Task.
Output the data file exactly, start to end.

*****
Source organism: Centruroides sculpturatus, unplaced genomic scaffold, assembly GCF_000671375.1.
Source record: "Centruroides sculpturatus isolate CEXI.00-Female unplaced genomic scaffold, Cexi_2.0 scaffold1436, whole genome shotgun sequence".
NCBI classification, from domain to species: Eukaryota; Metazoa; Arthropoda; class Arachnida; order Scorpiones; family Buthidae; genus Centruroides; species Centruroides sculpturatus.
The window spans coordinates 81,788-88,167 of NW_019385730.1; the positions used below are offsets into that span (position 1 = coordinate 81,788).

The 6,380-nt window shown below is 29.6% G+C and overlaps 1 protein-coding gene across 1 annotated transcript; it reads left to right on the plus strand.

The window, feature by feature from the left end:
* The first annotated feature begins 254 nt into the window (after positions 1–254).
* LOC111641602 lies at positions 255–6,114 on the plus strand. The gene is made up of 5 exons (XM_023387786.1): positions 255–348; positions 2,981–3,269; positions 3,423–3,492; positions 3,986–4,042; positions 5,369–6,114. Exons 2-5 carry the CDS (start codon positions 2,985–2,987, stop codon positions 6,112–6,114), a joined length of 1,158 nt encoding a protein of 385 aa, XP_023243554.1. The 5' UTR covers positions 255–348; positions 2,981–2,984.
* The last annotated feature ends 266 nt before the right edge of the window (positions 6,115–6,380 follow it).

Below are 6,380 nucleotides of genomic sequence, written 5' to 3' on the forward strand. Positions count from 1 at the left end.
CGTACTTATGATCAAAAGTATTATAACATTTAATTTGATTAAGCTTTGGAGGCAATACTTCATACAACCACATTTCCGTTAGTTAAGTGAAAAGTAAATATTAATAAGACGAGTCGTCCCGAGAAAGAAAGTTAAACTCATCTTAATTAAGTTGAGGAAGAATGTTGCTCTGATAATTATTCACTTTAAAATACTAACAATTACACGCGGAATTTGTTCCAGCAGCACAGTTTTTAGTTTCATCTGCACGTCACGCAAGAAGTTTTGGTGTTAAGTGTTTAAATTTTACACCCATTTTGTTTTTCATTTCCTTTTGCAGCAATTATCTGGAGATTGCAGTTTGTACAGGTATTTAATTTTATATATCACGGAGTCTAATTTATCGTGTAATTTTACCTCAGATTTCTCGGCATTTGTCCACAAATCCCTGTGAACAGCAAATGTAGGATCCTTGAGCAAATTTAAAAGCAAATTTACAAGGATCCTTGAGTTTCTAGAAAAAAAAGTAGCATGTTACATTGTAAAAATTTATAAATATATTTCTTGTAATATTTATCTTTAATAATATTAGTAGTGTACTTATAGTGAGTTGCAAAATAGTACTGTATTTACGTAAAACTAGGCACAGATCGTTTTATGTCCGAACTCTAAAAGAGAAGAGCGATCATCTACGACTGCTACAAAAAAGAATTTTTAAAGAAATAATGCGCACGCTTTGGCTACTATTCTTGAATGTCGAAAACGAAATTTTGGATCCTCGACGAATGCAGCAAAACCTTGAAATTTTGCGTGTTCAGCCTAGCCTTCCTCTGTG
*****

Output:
Source organism: Centruroides sculpturatus, unplaced genomic scaffold, assembly GCF_000671375.1.
Source record: "Centruroides sculpturatus isolate CEXI.00-Female unplaced genomic scaffold, Cexi_2.0 scaffold1436, whole genome shotgun sequence".
NCBI classification, from domain to species: Eukaryota; Metazoa; Arthropoda; class Arachnida; order Scorpiones; family Buthidae; genus Centruroides; species Centruroides sculpturatus.
The window spans coordinates 81,788-88,167 of NW_019385730.1; the positions used below are offsets into that span (position 1 = coordinate 81,788).

The 6,380-nt window shown below is 29.6% G+C and overlaps 1 protein-coding gene across 1 annotated transcript; it reads left to right on the plus strand.

The window, feature by feature from the left end:
* The first annotated feature begins 254 nt into the window (after positions 1–254).
* LOC111641602 lies at positions 255–6,114 on the plus strand. The gene is made up of 5 exons (XM_023387786.1): positions 255–348; positions 2,981–3,269; positions 3,423–3,492; positions 3,986–4,042; positions 5,369–6,114. Exons 2-5 carry the CDS (start codon positions 2,985–2,987, stop codon positions 6,112–6,114), a joined length of 1,158 nt encoding a protein of 385 aa, XP_023243554.1. The 5' UTR covers positions 255–348; positions 2,981–2,984.
* The last annotated feature ends 266 nt before the right edge of the window (positions 6,115–6,380 follow it).

Below are 6,380 nucleotides of genomic sequence, written 5' to 3' on the forward strand. Positions count from 1 at the left end.
CGTACTTATGATCAAAAGTATTATAACATTTAATTTGATTAAGCTTTGGAGGCAATACTTCATACAACCACATTTCCGTTAGTTAAGTGAAAAGTAAATATTAATAAGACGAGTCGTCCCGAGAAAGAAAGTTAAACTCATCTTAATTAAGTTGAGGAAGAATGTTGCTCTGATAATTATTCACTTTAAAATACTAACAATTACACGCGGAATTTGTTCCAGCAGCACAGTTTTTAGTTTCATCTGCACGTCACGCAAGAAGTTTTGGTGTTAAGTGTTTAAATTTTACACCCATTTTGTTTTTCATTTCCTTTTGCAGCAATTATCTGGAGATTGCAGTTTGTACAGGTATTTAATTTTATATATCACGGAGTCTAATTTATCGTGTAATTTTACCTCAGATTTCTCGGCATTTGTCCACAAATCCCTGTGAACAGCAAATGTAGGATCCTTGAGCAAATTTAAAAGCAAATTTACAAGGATCCTTGAGTTTCTAGAAAAAAAAGTAGCATGTTACATTGTAAAAATTTATAAATATATTTCTTGTAATATTTATCTTTAATAATATTAGTAGTGTACTTATAGTGAGTTGCAAAATAGTACTGTATTTACGTAAAACTAGGCACAGATCGTTTTATGTCCGAACTCTAAAAGAGAAGAGCGATCATCTACGACTGCTACAAAAAAGAATTTTTAAAGAAATAATGCGCACGCTTTGGCTACTATTCTTGAATGTCGAAAACGAAATTTTGGATCCTCGACGAATGCAGCAAAACCTTGAAATTTTGCGTGTTCAGCCTAGCCTTCCTCTGTG